When Scope for Hacking A Site Matters

If you aren’t familiar with ethical hacking, also known as security research then please read this paragraph. When you do security research for a client they can give you a scope, or in other words areas they don’t want you to test. I have been very vocal about how creating a scope makes a site more vulnerable and a bigger target. I was wrong to some extent and I am willing to admit that and explain it to anyone else who hates scopes that customers have.
When is a scope wrong?
Customers can design the scope on their own without help, however sometimes they don’t know what they’re doing or they want to save money so they put the most critical things out of scope. What I am going to say next is slightly odd, but I’ll say it anyways. A scope needs to exist and while I still agree that areas not in scope are the most vulnerable you have to think about what area has the most sensitive information. Sure, you can point out how you could get to those areas from the out of scope areas, but doing any security at all is something that we must realize is a big step for companies.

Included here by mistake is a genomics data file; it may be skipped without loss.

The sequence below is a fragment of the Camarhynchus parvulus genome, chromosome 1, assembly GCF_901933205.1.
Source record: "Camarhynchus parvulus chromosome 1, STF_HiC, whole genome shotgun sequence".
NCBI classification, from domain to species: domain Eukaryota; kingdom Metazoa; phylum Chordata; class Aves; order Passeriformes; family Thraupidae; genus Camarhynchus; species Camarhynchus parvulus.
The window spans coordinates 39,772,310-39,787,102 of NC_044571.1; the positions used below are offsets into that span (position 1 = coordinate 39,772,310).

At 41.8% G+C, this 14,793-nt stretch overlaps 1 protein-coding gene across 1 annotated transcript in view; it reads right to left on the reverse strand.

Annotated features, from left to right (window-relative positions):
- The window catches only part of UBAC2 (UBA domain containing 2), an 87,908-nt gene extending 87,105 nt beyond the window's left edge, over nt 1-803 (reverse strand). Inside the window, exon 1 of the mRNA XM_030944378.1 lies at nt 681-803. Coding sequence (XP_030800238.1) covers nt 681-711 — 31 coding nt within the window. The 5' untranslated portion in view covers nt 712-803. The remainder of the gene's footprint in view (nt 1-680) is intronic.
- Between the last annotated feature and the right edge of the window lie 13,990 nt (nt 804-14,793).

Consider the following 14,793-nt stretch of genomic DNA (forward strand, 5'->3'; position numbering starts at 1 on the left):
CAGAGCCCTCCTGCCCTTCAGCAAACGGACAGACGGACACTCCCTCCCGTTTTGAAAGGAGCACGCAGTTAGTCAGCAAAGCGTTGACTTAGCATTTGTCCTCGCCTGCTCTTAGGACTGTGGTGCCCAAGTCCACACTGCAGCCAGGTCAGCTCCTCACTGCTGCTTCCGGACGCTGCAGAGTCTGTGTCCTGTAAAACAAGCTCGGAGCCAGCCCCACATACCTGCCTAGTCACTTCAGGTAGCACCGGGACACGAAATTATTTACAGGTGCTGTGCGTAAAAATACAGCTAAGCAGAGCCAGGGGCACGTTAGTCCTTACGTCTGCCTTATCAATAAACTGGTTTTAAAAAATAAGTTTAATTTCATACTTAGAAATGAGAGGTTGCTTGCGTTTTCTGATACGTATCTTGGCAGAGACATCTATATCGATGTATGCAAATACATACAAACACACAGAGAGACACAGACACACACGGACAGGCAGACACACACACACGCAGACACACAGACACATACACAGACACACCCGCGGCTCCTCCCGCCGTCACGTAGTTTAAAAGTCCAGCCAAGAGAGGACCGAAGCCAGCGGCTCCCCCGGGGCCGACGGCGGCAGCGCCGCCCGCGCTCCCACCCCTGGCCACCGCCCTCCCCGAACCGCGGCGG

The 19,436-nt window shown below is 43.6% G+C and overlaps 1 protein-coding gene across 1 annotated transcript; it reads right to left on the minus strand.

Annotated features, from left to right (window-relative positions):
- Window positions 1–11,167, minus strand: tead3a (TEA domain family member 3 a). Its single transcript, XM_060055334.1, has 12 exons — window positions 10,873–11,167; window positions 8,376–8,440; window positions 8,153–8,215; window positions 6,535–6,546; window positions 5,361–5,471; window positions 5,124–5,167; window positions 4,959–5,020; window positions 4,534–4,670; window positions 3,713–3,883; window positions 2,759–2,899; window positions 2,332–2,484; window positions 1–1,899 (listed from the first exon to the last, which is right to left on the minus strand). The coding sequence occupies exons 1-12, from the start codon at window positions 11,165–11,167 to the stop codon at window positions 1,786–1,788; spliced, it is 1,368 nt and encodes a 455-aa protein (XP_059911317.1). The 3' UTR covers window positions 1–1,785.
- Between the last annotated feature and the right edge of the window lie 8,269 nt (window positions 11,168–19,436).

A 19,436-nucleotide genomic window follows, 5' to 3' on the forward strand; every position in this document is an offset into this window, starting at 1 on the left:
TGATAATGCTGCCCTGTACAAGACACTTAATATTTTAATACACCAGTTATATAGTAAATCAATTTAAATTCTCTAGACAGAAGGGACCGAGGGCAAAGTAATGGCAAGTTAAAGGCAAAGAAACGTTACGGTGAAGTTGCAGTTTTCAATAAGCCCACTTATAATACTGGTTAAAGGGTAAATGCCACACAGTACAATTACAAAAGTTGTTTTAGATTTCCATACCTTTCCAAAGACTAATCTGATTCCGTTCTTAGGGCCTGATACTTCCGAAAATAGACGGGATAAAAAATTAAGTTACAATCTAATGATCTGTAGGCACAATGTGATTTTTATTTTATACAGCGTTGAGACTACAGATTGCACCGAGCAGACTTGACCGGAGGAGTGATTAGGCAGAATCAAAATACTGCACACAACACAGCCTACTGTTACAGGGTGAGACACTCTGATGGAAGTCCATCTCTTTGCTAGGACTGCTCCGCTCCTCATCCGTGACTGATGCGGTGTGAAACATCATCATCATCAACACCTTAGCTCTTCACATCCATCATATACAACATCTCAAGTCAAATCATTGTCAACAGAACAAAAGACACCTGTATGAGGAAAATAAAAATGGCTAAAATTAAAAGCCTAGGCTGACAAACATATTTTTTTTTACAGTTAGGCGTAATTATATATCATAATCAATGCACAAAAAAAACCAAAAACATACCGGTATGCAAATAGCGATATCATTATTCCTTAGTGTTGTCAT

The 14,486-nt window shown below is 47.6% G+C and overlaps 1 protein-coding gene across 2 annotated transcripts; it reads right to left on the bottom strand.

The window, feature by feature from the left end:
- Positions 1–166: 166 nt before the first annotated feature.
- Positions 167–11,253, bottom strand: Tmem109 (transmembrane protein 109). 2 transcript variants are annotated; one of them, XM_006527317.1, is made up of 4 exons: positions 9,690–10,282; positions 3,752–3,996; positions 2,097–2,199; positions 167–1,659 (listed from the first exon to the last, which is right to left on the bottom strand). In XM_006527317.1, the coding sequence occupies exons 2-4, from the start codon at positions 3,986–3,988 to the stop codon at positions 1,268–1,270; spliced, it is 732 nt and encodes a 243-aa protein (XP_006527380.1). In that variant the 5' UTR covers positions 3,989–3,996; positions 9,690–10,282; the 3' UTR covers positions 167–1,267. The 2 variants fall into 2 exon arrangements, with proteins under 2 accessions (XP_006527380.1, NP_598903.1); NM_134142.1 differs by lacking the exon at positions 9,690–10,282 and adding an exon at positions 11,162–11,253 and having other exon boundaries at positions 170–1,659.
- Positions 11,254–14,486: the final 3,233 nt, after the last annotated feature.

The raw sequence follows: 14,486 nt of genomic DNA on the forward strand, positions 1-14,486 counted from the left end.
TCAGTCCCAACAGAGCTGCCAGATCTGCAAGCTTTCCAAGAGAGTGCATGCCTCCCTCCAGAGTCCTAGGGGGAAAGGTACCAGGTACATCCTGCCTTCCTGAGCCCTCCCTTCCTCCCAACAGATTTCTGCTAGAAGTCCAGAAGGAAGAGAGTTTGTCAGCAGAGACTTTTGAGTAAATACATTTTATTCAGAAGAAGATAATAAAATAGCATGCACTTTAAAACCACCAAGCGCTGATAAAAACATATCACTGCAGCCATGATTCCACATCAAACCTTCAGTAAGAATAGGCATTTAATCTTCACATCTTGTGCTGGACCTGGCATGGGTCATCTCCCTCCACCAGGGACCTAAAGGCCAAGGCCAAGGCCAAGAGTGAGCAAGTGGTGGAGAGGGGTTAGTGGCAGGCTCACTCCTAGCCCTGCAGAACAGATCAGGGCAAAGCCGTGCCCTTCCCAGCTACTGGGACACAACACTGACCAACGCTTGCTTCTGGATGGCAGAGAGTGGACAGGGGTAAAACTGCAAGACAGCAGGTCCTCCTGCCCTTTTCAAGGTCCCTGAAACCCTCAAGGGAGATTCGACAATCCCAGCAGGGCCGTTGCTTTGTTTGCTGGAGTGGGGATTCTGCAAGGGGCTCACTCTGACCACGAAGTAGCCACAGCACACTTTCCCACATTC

If a company wants to protect their data then it makes sense to start where that sensitive data is stored and then work towards the areas that don’t store sensitive data. If a customer puts an area with sensitive information out of scope then there is a major problem. If you report issues in that area and they are denied due to the scope, you have an even worse problem. At this point it starts looking like the company doesn’t really care about security and rather wants to give the impression to clients that they do. This is where the argument over scope comes in the most and while I’ve never heard anyone explain it this way, it makes the most sense.

So to wrap things up a scope is fine if it includes all sensitive data, but a scope isn’t good if it excludes sensitive data.

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